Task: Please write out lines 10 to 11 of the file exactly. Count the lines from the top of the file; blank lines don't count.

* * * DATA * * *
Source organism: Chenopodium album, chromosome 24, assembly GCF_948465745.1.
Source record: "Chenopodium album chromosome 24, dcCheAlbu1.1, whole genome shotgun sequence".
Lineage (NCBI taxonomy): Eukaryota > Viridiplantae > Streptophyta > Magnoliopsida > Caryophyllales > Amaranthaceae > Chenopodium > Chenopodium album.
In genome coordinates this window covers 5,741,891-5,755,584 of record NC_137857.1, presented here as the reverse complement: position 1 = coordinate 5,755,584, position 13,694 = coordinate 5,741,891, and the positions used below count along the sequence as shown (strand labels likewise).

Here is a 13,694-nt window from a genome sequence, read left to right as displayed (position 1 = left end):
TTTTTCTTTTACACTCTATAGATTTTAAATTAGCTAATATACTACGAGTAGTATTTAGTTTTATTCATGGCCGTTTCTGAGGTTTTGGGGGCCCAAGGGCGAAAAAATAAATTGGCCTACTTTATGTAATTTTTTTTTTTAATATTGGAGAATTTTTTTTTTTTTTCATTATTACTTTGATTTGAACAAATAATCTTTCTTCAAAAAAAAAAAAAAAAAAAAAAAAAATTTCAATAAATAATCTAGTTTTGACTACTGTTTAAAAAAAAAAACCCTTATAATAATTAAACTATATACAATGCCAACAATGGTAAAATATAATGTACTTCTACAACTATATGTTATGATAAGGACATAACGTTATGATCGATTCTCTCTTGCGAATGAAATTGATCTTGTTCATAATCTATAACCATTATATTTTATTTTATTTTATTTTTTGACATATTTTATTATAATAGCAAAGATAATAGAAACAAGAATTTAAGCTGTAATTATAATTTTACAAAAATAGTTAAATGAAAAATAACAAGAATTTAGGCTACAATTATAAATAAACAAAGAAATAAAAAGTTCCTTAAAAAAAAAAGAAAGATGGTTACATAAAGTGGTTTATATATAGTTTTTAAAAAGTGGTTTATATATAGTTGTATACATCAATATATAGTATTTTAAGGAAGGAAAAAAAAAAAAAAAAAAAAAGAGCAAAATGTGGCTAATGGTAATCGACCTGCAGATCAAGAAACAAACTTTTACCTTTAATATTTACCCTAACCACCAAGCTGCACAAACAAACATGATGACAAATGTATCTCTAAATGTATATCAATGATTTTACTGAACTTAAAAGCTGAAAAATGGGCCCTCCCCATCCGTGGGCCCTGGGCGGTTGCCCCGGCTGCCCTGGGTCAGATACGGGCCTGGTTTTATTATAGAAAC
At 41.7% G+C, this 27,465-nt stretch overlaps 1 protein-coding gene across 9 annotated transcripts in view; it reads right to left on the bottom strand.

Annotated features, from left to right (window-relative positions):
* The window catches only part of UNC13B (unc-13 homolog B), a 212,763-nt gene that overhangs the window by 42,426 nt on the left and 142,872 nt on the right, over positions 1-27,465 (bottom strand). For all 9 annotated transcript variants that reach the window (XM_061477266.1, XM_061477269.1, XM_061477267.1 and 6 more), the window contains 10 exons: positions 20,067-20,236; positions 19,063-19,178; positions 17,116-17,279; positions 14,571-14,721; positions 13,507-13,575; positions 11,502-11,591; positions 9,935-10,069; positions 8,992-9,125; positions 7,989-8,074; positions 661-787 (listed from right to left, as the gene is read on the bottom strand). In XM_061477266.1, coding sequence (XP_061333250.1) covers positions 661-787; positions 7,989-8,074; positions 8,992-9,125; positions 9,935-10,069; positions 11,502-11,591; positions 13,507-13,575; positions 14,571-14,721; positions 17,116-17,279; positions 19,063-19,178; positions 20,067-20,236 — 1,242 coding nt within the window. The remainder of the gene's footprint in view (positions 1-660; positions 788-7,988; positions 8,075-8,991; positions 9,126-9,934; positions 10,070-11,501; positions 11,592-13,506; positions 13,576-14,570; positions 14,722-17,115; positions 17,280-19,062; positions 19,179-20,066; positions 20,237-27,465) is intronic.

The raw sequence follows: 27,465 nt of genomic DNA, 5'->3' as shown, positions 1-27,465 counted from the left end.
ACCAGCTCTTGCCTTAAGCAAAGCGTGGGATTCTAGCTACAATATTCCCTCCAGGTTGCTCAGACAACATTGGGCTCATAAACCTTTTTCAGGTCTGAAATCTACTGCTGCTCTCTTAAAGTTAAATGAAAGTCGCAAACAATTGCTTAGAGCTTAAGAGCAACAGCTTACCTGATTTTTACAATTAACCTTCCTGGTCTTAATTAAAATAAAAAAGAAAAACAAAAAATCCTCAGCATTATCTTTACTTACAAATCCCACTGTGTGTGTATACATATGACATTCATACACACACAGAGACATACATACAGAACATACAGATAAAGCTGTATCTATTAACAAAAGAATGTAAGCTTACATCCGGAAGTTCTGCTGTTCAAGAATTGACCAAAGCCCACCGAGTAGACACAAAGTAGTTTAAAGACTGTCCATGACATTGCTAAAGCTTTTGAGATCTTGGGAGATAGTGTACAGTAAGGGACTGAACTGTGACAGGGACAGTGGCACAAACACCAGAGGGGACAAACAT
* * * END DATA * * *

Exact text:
The raw sequence follows: 27,465 nt of genomic DNA, 5'->3' as shown, positions 1-27,465 counted from the left end.
ACCAGCTCTTGCCTTAAGCAAAGCGTGGGATTCTAGCTACAATATTCCCTCCAGGTTGCTCAGACAACATTGGGCTCATAAACCTTTTTCAGGTCTGAAATCTACTGCTGCTCTCTTAAAGTTAAATGAAAGTCGCAAACAATTGCTTAGAGCTTAAGAGCAACAGCTTACCTGATTTTTACAATTAACCTTCCTGGTCTTAATTAAAATAAAAAAGAAAAACAAAAAATCCTCAGCATTATCTTTACTTACAAATCCCACTGTGTGTGTATACATATGACATTCATACACACACAGAGACATACATACAGAACATACAGATAAAGCTGTATCTATTAACAAAAGAATGTAAGCTTACATCCGGAAGTTCTGCTGTTCAAGAATTGACCAAAGCCCACCGAGTAGACACAAAGTAGTTTAAAGACTGTCCATGACATTGCTAAAGCTTTTGAGATCTTGGGAGATAGTGTACAGTAAGGGACTGAACTGTGACAGGGACAGTGGCACAAACACCAGAGGGGACAAACAT